That is because we have more moisture in the atmosphere and we are getting these trough events where we tend to get very high amounts over very short periods.
So it’s not necessarily that we get more rain across a year or a month, it’s the pattern of the rainfall. You have got to look further than general figures.
The warmer temperatures in autumn are affecting growing seasons as well – grass is growing for longer?
You could have fungicide on, and you’re still cutting three times a week in October. So you are removing that fungicide quicker. We did some tests – October 2017 versus October 2016 – and fungicide was lasting about seven days less. We lost a week. Instead of it lasting three weeks, we were only getting a fortnight out of it. That means two applications and a doubling of the cost. They are not cheap things.
That’s where managers will see some of the real impact. Not just in the disease but in the costs of having to treat it…
If you have 30 per cent more growth in October that means you are going to have to cut and maintain that growth.
That’s more diesel, more man hours and more machinery hours. It’s not all bad news. In the third week of January, it was mild. I had a lot of people who did a lot of aeration, at a time of year when most golfers are just happy to get out and hit a ball around.
We didn’t have the Augusta effect. They were taking advantage of a weather window, because they got growth that week and, providing they could get out and do it and their ground conditions allowed it, they could do some aeration and get recovery before the main revenue months started in March, April and onwards. You could do the work then instead of in March.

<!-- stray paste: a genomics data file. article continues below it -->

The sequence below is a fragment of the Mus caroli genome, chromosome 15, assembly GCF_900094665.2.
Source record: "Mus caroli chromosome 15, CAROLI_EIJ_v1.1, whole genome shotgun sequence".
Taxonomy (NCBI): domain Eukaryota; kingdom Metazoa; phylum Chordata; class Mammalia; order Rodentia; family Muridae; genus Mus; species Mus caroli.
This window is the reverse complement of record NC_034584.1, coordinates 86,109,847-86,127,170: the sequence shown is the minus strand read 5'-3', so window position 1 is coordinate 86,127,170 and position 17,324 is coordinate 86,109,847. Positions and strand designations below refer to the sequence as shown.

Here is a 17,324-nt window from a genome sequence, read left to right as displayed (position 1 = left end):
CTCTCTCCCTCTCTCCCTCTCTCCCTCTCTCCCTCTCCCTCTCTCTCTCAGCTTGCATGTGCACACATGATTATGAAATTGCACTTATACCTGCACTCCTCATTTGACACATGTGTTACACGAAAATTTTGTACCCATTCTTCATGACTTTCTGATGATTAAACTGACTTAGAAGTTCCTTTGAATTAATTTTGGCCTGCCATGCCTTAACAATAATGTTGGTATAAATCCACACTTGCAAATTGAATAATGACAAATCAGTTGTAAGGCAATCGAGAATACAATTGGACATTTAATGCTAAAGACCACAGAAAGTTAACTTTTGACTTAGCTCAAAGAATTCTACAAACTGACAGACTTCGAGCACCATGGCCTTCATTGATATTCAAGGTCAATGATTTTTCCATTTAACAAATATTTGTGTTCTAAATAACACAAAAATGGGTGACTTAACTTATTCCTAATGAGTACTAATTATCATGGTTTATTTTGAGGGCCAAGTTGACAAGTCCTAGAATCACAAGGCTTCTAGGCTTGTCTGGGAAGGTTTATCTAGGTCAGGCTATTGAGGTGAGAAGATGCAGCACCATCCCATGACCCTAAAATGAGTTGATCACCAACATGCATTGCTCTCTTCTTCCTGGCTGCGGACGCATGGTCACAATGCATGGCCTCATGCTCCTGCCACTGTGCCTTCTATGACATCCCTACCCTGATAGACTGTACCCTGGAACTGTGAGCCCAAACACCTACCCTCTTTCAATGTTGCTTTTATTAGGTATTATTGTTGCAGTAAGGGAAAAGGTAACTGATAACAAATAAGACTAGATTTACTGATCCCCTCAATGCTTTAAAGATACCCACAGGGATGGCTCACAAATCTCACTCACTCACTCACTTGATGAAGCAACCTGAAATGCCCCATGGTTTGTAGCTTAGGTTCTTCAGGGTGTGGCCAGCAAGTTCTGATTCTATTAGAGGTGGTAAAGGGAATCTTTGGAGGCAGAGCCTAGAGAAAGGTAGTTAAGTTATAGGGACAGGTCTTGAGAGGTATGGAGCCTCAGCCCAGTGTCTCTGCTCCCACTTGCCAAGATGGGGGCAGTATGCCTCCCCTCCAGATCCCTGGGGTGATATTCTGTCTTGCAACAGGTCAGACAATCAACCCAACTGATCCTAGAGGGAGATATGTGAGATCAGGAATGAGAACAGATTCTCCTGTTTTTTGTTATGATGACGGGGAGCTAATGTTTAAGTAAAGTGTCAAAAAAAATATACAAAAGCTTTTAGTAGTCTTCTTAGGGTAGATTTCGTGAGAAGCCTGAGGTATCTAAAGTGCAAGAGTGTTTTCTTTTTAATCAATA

It will be easier then, usually, to get courses ready for that traditional opening, because the growing season starts earlier?
In general it does. Just to flip it on a bit, there’s also a pattern that Aprils are becoming very difficult from a grass growth point of view. In general, they are drier and cooler and so we have a warm day but a frost at night. A golfer plays at midday and he’s in shirt-sleeves. But the greenkeeper, when he was cutting the greens in the morning, probably got frost on the machine. In those conditions, grass just doesn’t want to grow. March and April would be your traditional aeration dates. If you leave it until the end of March, you are not going to get much recovery in April. You probably don’t get recovery until May and June.
They say you can’t control the weather. Is there anything clubs can do?
We can’t control the weather but we can be a lot more proactive with understanding the weather and using it for our benefit, understanding when it is going to work against us and planning. At seven days you are at the limit of accuracy (with weather forecasts). Beyond 10 days, the accuracy of a weather forecast, for me, is la-la land.
In the UK, with our climate and being on the line of the sub Polar system, it is just too variable. So what we can do is use the weather sometimes to our advantage, but also look ahead and say ‘I can see some high disease activity coming, I’m going to do x, y and z to pre-empt it’ rather than ‘oh dear, I have got a lot of disease, what am I going to do?’ The good guys, and a lot of the younger guys, are beginning to change their management to be more proactive rather than reactive.
By Marie Taylor